Brussels, 29 June, for immediate release. Tomorrow, 30 June, marks the official deadline for EU countries to submit their updated draft National Energy and Climate Plans (NECPs) to the European Commission. These plans will reveal their new contributions to the EU 2030 climate and energy targets and the policies that lead there. As of now, unless there is a massive last-minute submission tomorrow, many countries will not respect this deadline.
“The EU will not achieve climate neutrality by accident or without thorough planning. National Energy and Climate Plans are central strategic tools, that design the systemic transformation we need, mobilise the money and ensure accelerated climate action on the ground.
In other words, these national plans must keep us safe from climate impacts, protect our wallet against high fossil energy bills, and ensure a sustainable life”, said Brigitta Bozsó – project manager and policy expert, CAN Europe.
There are many things that could go wrong with these plans: from insufficient ambition, or inadequate financing, implementation and inconsistencies – to lack of public support.
“We cannot afford sloppy or unambitious NECPs, as these plans are one of the main opportunities for the EU to implement a transition compatible with the 1.5°C objective of the Paris Agreement”, argued Brigitta Bozsó.
Hence, Member States must take their homework seriously – not just by respecting the deadline, but also by submitting ambitious, comprehensive, and coherent NECP draft plans to the European Commission, which in turn must act as a watchdog of this process. In addition, it remains an obligation that the NECP drafts are developed with the effective participation of civil society and relevant stakeholders.
“Planning the fundamental reforms that will directly affect the ways of life of all European citizens cannot take place in an ivory tower. Given the scale and pace of climate action that is required, citizens and stakeholders must be consulted and participate meaningfully in the elaboration of NECPs”, added Brigitta Bozsó.
The current EU 2030 target of reducing net emissions by at least 55% doesn’t live up to the level of the climate emergency and the EU’s equitable share of reducing emissions globally. The EU has the moral obligation now to overshoot its 2030 target and achieve gross emissions by at least -65% by 2030 and reach net zero emissions by 2040 at the latest. The NECPs revision, between now and June 2024, is a fundamental opportunity for EU Member States to set things right – to accelerate climate action and the energy transition, to bring NECPs to their real, transformative potential and enable citizens to make the switch to a sustainable lifestyle easily and enjoy the multiple benefits.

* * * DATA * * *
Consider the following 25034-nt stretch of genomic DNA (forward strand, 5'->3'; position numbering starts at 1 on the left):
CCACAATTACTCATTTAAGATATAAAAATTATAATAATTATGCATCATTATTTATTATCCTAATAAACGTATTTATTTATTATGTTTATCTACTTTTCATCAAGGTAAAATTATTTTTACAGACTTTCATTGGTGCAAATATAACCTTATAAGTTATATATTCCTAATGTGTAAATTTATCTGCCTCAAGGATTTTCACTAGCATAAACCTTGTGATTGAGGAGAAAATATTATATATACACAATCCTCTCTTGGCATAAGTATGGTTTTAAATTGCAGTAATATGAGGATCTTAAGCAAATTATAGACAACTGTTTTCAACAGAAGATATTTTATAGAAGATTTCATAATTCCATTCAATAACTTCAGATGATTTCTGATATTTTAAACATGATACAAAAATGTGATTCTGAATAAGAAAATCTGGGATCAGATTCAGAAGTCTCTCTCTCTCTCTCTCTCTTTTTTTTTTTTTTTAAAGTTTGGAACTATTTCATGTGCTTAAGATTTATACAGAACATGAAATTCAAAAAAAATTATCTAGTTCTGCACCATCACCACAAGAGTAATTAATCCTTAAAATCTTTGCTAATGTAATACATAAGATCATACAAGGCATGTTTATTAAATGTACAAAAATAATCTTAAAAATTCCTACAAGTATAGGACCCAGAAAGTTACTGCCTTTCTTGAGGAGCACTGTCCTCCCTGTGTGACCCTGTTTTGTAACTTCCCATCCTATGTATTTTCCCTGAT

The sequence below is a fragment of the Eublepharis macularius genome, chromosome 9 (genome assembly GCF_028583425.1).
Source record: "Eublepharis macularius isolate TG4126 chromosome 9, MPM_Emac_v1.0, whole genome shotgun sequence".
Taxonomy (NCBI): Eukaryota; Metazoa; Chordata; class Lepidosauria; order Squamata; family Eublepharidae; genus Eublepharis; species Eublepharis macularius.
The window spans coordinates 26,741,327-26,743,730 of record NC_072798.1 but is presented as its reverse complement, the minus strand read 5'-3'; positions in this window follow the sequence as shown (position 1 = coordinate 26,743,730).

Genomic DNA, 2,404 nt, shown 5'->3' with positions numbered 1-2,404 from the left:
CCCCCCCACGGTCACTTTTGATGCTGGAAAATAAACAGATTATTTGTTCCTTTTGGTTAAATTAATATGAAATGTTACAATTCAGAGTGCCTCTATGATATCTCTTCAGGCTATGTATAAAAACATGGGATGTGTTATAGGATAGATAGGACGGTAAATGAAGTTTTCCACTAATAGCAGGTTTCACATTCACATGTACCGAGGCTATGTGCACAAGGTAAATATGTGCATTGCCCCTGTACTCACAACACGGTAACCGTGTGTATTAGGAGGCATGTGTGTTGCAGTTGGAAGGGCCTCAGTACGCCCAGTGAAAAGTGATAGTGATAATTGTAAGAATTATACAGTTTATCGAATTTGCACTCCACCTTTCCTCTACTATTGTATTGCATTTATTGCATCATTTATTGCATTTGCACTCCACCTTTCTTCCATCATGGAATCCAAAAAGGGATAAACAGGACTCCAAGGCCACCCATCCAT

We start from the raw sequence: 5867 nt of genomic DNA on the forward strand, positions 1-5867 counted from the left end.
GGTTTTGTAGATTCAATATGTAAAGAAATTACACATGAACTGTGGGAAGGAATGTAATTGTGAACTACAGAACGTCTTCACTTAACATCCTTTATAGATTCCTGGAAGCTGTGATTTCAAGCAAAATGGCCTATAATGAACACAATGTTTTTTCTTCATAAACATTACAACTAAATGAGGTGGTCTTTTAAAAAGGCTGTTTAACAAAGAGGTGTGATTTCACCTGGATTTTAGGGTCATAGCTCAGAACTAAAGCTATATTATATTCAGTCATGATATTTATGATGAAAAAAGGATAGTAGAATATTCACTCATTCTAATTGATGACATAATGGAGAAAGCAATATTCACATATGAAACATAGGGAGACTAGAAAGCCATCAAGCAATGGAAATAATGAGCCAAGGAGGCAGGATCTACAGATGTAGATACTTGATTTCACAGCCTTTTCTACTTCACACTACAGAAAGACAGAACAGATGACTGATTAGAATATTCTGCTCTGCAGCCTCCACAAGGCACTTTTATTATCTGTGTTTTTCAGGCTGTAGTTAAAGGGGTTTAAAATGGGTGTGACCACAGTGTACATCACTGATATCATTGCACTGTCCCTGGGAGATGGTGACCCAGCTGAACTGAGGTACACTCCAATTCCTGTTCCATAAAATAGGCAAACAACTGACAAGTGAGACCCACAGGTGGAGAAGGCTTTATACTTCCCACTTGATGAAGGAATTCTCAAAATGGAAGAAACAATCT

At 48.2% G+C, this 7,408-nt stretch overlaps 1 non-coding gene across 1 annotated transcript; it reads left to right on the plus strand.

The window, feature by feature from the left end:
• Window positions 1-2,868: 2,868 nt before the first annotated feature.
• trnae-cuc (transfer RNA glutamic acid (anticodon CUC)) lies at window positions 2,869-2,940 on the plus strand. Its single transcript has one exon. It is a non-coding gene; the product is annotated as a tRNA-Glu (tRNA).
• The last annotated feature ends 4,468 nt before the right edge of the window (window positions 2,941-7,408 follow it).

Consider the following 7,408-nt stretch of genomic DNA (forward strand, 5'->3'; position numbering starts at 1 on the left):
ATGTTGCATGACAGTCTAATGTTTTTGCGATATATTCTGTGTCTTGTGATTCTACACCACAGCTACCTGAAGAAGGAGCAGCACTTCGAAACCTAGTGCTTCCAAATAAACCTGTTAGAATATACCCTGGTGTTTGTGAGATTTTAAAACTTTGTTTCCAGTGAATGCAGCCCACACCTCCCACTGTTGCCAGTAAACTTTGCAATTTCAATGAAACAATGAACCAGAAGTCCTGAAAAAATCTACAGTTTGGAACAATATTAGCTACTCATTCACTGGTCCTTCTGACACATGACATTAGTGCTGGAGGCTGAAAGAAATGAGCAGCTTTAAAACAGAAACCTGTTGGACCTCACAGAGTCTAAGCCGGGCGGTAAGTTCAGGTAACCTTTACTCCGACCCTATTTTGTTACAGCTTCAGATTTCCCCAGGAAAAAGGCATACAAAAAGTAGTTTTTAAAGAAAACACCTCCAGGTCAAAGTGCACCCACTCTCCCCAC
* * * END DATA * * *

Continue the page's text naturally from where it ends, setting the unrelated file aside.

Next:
CAN Europe is organising a Twitter space on Friday 30 June, 4pm CET to further discuss these plans.
Press releases from our members:
Notes to editors
- NECPs are plans that outline how EU countries will implement the 2030 climate and energy targets. These plans encompass the targets, policies, and measures devised by Member States to fulfil their climate and energy commitments from 2021 to 2030. They should be in line with the EU Green Deal, updated EU climate and energy targets for 2030, and revised climate and energy legislation. Check our media briefing.
- Member States already submitted their NECPs for the current decade (2021-2030) in 2019-2020. The current process is an update of those existing climate and energy plans.
- We expect massive changes in the updated NECPs given the major changes since their first adoption: the Fit For 55 package, COVID-19 pandemic, RepowerEU, and Russia’s invasion of Ukraine.
- A parallel NECP process is taking place in the Western Balkan countries. You can find more information on this process here.
- Climate and environment NGOs based in 12 European countries gathered more than 70 examples of climate action measures implemented on the ground. Check the summary here or go to the website for the entire content. This work is part of the TogetherFor1.5 project that aims to align the EU’s climate action with the 1.5°C objective of the Paris Agreement.
- Contact: Cristina Dascalu: email@example.com